Ductless mini-split – What the rest of the world uses for air conditioning. It’s a split system heat pump that’s smaller and (usually) has no ducts. The blower and evaporator coil are in the head, which is mounted on a wall or ceiling in the room you’re trying to cool. (See Duct-Free Zone – The Advantages of Mini-Split Heat Pumps.)
EER – The efficiency rating used for window unit ACs and ground source (geothermal) heat pumps: Btu/hr of cooling divided by electricity input in watts, instantaneous.
Geothermal heat pump – The standard heat pump dumps or pulls heat to or from the outside air. A geothermal heat pump dumps or pulls heat to or from the ground or a body of water. Ground source heat pump (GSHP) is a better name for it.
Grille – The type of non-operable cover you see in return vents. (See register.)
Heat pump – An air conditioner that can run in reverse. In summer, it moves heat from inside to outside; in winter, it moves heat from outside to inside.
HVAC – Heating, ventilating, and air conditioning; the general name to cover the whole field. I usually pronounce each letter (H-V-A-C). Chris calls it H-Vac. Either’s fine.
Latent heat – The heat you have to remove from the air to remove the moisture.
Line set – The two refrigerant lines that connect the condensing unit to the evaporator coil. The smaller, hotter, uninsulated copper tube is the liquid line. The larger, colder, insulated tube is the suction line.
Load calculation – Determining how much heat a house gains or loses through the building envelope, from duct losses, and by internal gains (people, appliances…). It’s one part of the HVAC design process. A detailed analysis of your home’s energy needs conducted by your dealer to help determine which comfort system is best for your home.
Hybrid Comfort System – A home comfort system that combines a heat pump with a gas furnace (also available in packaged systems). For areas with colder temperatures, combining electric heating (heat pump) with gas heating (furnace) lets you choose from two fuel sources in order to respond to fluctuations in utility costs.
Home Automation – Anything that gives you remote or automatic control of things around your home, including but not limited to your HVAC, lighting or security system.
HSPF – Heating Seasonal Performance Factor. Refers to the efficiency of the heating mode of heat pumps over an entire heating season: The higher the number, the more efficient the unit.
Energy Star® – A program developed by the Environmental Protection Agency (EPA) in order to reduce the nation’s energy consumption. ENERGY STAR® -qualified heating equipment can be up to 15 percent more efficient than standard models. ENERGY STAR® -qualified cooling equipment can be up to 7 percent more efficient than minimum-standard equipment.
Capacity – The output or producing capability of a piece of cooling or heating equipment. Cooling and heating capacity are normally referred to in BTUs.
BTU – British Thermal Unit. In scientific terms, it represents the amount of energy required to raise one pound of water one degree Fahrenheit. One BTU is the equivalent of the heat given off by a single wooden kitchen match. For your home, it represents the measure of heat given off when fuel is burned for heating, or the measure of heat extracted from your home for cooling.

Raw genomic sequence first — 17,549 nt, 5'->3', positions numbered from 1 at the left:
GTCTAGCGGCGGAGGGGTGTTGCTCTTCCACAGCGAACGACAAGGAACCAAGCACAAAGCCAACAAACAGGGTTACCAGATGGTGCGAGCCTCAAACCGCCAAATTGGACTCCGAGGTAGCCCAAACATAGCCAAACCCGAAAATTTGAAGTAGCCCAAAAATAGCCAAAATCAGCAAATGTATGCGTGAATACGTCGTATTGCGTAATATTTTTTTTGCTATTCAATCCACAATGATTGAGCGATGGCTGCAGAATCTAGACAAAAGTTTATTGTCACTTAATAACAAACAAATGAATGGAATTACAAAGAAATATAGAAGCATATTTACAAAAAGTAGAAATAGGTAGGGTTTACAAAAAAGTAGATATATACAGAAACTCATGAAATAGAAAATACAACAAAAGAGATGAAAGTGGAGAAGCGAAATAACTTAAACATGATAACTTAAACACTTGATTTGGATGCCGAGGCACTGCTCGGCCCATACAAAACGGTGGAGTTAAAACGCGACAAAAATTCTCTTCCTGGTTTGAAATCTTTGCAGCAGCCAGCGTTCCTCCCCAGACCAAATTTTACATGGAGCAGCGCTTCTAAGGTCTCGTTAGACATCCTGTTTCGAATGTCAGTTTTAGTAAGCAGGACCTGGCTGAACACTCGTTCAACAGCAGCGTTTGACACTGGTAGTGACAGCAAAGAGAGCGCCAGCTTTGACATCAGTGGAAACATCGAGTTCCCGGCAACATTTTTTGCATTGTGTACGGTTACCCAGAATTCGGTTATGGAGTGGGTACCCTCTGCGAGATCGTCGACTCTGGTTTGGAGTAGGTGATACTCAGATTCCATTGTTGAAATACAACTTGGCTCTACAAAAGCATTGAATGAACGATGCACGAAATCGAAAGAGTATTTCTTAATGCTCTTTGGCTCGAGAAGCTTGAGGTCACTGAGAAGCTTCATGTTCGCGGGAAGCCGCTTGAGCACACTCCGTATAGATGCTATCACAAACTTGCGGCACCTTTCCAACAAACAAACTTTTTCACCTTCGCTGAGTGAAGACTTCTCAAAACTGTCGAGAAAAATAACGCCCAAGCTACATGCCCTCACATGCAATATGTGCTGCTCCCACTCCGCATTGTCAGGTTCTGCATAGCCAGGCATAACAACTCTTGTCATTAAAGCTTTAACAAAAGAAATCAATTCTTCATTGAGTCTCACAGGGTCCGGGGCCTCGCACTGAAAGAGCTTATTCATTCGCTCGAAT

Tons of air conditioning – Not the weight of the air conditioner but the capacity. One ton of air conditioning capacity is equal to 12,000 Btu/hour. So, a 3 ton air conditioner can remove 36,000 Btu from your home if it runs for an hour. (Actual capacity is not the fixed quantity it might seem, however. See David Butler’s guest post on Manual S equipment selection.)
Ton – A unit of measurement used for determining cooling capacity. One ton is the equivalent of 12,000 BTUs per hour.
Two-stage Heating / Two-stage Cooling – Two-stage heating and cooling is considered to be more efficient, because it operates at a low, energy-saving speed most of the time. However, on days when more heating or cooling is required, it switches to the next stage for maximum comfort.
SEER – Seasonal Energy Efficiency Ratio. This is a rating that measures the cooling efficiency of a heat pump or air conditioner. The higher the number, the more efficient the unit. This efficiency rating for central air conditioners is the Btu/hr of cooling divided by electricity input in watts, averaged over a whole cooling season. 13 SEER is the minimum you can get now.
-  https://www.epa.gov/indoor-air-quality-iaq/introduction-indoor-air-quality
-  http://www.coolray.com/help-guides/indoor_comfort_issues_to_much_or_too_little_humidity
-  https://weather.com/health/airquality
-  http://www.energyvanguard.com/blog-building-science-HERS-BPI/bid/40761/Learn-the-Lingo-Air-Conditioning-Terminology-Tidbits
-  https://www.americanstandardair.com/resources/glossary.html#glossaryS
-  https://enlightenme.com/btu/
-  https://enlightenme.com/btu/
-  https://en.wikipedia.org/wiki/Seasonal_energy_efficiency_ratio
-  http://www.energyvanguard.com/blog-building-science-HERS-BPI/bid/55629/Why-Is-Air-Conditioner-Capacity-Measured-in-Tons
-  https://en.wikipedia.org/wiki/Pellet_stove
-  http://smarterhouse.org/heating-systems/types-heating-systems